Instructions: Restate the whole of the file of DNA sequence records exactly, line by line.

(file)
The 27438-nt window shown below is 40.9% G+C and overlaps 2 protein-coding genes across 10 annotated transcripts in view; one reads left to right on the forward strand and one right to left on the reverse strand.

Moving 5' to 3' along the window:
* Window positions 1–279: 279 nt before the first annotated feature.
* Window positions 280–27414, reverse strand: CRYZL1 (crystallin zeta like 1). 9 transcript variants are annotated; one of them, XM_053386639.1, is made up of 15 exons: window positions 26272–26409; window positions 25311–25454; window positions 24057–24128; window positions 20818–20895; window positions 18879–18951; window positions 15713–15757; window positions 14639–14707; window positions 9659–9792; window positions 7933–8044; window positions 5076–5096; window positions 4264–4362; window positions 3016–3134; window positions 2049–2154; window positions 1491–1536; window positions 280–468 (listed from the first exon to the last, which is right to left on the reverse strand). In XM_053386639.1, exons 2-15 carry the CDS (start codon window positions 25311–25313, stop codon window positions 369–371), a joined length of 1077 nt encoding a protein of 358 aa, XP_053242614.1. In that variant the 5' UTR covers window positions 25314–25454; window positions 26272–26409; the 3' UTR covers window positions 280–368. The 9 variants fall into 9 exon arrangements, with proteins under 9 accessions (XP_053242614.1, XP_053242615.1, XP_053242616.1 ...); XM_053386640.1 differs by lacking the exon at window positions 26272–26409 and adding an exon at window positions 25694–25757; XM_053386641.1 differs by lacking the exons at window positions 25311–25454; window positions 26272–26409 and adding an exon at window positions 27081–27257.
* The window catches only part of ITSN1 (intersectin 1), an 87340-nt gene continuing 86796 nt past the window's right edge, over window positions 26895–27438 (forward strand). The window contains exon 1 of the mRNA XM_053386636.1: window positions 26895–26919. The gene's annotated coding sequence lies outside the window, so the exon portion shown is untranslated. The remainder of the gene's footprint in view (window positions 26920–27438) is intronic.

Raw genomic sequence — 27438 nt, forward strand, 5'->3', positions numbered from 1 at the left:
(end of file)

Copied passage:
The 27438-nt window shown below is 40.9% G+C and overlaps 2 protein-coding genes across 10 annotated transcripts in view; one reads left to right on the forward strand and one right to left on the reverse strand.

Moving 5' to 3' along the window:
* Window positions 1–279: 279 nt before the first annotated feature.
* Window positions 280–27414, reverse strand: CRYZL1 (crystallin zeta like 1). 9 transcript variants are annotated; one of them, XM_053386639.1, is made up of 15 exons: window positions 26272–26409; window positions 25311–25454; window positions 24057–24128; window positions 20818–20895; window positions 18879–18951; window positions 15713–15757; window positions 14639–14707; window positions 9659–9792; window positions 7933–8044; window positions 5076–5096; window positions 4264–4362; window positions 3016–3134; window positions 2049–2154; window positions 1491–1536; window positions 280–468 (listed from the first exon to the last, which is right to left on the reverse strand). In XM_053386639.1, exons 2-15 carry the CDS (start codon window positions 25311–25313, stop codon window positions 369–371), a joined length of 1077 nt encoding a protein of 358 aa, XP_053242614.1. In that variant the 5' UTR covers window positions 25314–25454; window positions 26272–26409; the 3' UTR covers window positions 280–368. The 9 variants fall into 9 exon arrangements, with proteins under 9 accessions (XP_053242614.1, XP_053242615.1, XP_053242616.1 ...); XM_053386640.1 differs by lacking the exon at window positions 26272–26409 and adding an exon at window positions 25694–25757; XM_053386641.1 differs by lacking the exons at window positions 25311–25454; window positions 26272–26409 and adding an exon at window positions 27081–27257.
* The window catches only part of ITSN1 (intersectin 1), an 87340-nt gene continuing 86796 nt past the window's right edge, over window positions 26895–27438 (forward strand). The window contains exon 1 of the mRNA XM_053386636.1: window positions 26895–26919. The gene's annotated coding sequence lies outside the window, so the exon portion shown is untranslated. The remainder of the gene's footprint in view (window positions 26920–27438) is intronic.

Raw genomic sequence — 27438 nt, forward strand, 5'->3', positions numbered from 1 at the left: